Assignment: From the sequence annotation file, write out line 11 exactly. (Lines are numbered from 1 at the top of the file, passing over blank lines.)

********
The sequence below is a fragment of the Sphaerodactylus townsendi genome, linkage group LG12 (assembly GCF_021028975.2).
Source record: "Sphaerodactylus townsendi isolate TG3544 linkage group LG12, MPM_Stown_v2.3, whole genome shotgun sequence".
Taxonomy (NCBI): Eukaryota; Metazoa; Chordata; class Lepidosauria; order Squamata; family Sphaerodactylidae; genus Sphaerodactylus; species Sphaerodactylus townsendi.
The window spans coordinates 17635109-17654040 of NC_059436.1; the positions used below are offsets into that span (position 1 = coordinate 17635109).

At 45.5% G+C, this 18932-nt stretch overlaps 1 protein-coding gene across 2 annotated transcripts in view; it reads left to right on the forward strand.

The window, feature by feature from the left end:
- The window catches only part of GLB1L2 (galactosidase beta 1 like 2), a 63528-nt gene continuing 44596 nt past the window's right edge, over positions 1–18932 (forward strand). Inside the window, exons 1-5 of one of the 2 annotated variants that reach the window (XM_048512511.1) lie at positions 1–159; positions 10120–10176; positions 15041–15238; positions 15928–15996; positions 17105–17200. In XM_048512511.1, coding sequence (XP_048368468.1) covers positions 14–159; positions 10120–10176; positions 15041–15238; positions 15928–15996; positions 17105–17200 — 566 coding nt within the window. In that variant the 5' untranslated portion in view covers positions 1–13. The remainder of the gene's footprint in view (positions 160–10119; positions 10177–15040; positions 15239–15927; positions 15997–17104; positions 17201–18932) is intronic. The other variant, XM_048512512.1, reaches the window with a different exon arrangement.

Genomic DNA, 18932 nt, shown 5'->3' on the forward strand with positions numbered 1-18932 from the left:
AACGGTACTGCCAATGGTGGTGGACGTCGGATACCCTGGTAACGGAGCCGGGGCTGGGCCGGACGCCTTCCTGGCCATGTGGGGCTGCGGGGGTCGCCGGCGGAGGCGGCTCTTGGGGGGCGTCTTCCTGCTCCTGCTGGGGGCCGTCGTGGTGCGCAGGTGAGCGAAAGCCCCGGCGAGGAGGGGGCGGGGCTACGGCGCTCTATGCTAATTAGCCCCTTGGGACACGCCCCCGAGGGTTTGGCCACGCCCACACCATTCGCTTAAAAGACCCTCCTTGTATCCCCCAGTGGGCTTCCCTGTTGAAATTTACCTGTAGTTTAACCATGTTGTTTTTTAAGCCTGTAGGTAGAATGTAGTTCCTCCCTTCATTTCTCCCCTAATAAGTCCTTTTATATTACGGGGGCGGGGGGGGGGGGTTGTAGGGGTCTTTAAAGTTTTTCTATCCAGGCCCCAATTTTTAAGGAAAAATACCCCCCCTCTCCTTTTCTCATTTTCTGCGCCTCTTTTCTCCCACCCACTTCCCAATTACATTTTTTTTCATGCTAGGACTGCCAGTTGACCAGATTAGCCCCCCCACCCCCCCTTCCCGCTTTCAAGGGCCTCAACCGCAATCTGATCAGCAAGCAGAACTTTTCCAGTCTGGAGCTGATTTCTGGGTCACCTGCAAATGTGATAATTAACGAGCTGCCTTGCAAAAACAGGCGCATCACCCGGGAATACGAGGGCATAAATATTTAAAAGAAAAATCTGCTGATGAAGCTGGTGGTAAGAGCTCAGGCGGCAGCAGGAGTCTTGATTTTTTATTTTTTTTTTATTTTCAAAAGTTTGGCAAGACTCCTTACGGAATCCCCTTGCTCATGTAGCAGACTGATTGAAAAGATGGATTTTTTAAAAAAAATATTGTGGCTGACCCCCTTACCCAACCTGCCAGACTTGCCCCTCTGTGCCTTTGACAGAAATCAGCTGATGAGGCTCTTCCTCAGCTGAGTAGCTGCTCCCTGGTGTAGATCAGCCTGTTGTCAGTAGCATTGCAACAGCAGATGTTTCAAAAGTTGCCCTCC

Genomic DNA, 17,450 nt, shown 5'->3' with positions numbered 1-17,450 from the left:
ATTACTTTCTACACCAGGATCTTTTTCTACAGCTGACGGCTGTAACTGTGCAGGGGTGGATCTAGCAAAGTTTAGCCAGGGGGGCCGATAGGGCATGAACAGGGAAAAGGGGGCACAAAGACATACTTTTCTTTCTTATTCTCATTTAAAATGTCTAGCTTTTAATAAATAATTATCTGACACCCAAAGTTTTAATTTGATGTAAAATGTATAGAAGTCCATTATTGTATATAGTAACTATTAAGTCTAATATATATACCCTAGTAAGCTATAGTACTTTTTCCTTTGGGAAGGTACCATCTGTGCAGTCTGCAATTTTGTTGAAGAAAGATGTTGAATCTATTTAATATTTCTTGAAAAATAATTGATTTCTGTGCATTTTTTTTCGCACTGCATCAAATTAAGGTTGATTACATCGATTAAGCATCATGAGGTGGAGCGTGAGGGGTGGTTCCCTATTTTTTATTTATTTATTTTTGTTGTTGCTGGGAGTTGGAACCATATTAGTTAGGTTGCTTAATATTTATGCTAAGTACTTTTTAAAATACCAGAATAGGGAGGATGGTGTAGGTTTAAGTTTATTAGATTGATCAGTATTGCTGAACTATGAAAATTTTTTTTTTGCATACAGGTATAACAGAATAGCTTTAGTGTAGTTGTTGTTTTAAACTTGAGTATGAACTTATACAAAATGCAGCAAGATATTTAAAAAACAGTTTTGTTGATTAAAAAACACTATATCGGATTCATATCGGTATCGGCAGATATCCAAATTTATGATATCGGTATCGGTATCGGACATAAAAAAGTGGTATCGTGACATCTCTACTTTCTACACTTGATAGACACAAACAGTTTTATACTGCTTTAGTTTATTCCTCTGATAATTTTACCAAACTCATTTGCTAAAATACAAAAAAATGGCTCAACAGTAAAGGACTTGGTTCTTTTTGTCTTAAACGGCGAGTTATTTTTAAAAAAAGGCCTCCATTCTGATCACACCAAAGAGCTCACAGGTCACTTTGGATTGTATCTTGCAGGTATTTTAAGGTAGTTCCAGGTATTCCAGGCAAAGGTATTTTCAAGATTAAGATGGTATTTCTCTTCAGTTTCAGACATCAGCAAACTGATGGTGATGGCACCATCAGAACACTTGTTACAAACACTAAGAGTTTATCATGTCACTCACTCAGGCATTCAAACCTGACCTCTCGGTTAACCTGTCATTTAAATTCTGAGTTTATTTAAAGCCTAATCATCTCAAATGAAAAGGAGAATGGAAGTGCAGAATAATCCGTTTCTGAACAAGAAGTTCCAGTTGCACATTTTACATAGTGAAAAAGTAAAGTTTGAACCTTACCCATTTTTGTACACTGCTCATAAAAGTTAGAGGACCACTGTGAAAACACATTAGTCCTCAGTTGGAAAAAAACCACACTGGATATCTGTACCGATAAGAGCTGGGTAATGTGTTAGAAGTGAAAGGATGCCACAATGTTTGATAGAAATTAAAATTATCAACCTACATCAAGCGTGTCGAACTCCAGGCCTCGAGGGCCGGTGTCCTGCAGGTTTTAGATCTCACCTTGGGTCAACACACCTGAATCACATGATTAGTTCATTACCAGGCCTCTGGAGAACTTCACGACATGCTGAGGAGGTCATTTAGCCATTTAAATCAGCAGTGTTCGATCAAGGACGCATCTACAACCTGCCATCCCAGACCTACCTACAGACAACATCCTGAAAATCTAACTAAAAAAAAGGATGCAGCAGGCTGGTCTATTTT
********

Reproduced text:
ATTACTTTCTACACCAGGATCTTTTTCTACAGCTGACGGCTGTAACTGTGCAGGGGTGGATCTAGCAAAGTTTAGCCAGGGGGGCCGATAGGGCATGAACAGGGAAAAGGGGGCACAAAGACATACTTTTCTTTCTTATTCTCATTTAAAATGTCTAGCTTTTAATAAATAATTATCTGACACCCAAAGTTTTAATTTGATGTAAAATGTATAGAAGTCCATTATTGTATATAGTAACTATTAAGTCTAATATATATACCCTAGTAAGCTATAGTACTTTTTCCTTTGGGAAGGTACCATCTGTGCAGTCTGCAATTTTGTTGAAGAAAGATGTTGAATCTATTTAATATTTCTTGAAAAATAATTGATTTCTGTGCATTTTTTTTCGCACTGCATCAAATTAAGGTTGATTACATCGATTAAGCATCATGAGGTGGAGCGTGAGGGGTGGTTCCCTATTTTTTATTTATTTATTTTTGTTGTTGCTGGGAGTTGGAACCATATTAGTTAGGTTGCTTAATATTTATGCTAAGTACTTTTTAAAATACCAGAATAGGGAGGATGGTGTAGGTTTAAGTTTATTAGATTGATCAGTATTGCTGAACTATGAAAATTTTTTTTTTGCATACAGGTATAACAGAATAGCTTTAGTGTAGTTGTTGTTTTAAACTTGAGTATGAACTTATACAAAATGCAGCAAGATATTTAAAAAACAGTTTTGTTGATTAAAAAACACTATATCGGATTCATATCGGTATCGGCAGATATCCAAATTTATGATATCGGTATCGGTATCGGACATAAAAAAGTGGTATCGTGACATCTCTACTTTCTACACTTGATAGACACAAACAGTTTTATACTGCTTTAGTTTATTCCTCTGATAATTTTACCAAACTCATTTGCTAAAATACAAAAAAATGGCTCAACAGTAAAGGACTTGGTTCTTTTTGTCTTAAACGGCGAGTTATTTTTAAAAAAAGGCCTCCATTCTGATCACACCAAAGAGCTCACAGGTCACTTTGGATTGTATCTTGCAGGTATTTTAAGGTAGTTCCAGGTATTCCAGGCAAAGGTATTTTCAAGATTAAGATGGTATTTCTCTTCAGTTTCAGACATCAGCAAACTGATGGTGATGGCACCATCAGAACACTTGTTACAAACACTAAGAGTTTATCATGTCACTCACTCAGGCATTCAAACCTGACCTCTCGGTTAACCTGTCATTTAAATTCTGAGTTTATTTAAAGCCTAATCATCTCAAATGAAAAGGAGAATGGAAGTGCAGAATAATCCGTTTCTGAACAAGAAGTTCCAGTTGCACATTTTACATAGTGAAAAAGTAAAGTTTGAACCTTACCCATTTTTGTACACTGCTCATAAAAGTTAGAGGACCACTGTGAAAACACATTAGTCCTCAGTTGGAAAAAAACCACACTGGATATCTGTACCGATAAGAGCTGGGTAATGTGTTAGAAGTGAAAGGATGCCACAATGTTTGATAGAAATTAAAATTATCAACCTACATCAAGCGTGTCGAACTCCAGGCCTCGAGGGCCGGTGTCCTGCAGGTTTTAGATCTCACCTTGGGTCAACACACCTGAATCACATGATTAGTTCATTACCAGGCCTCTGGAGAACTTCACGACATGCTGAGGAGGTCATTTAGCCATTTAAATCAGCAGTGTTCGATCAAGGACGCATCTACAACCTGCCATCCCAGACCTACCTACAGACAACATCCTGAAAATCTAACTAAAAAAAAGGATGCAGCAGGCTGGTCTATTTT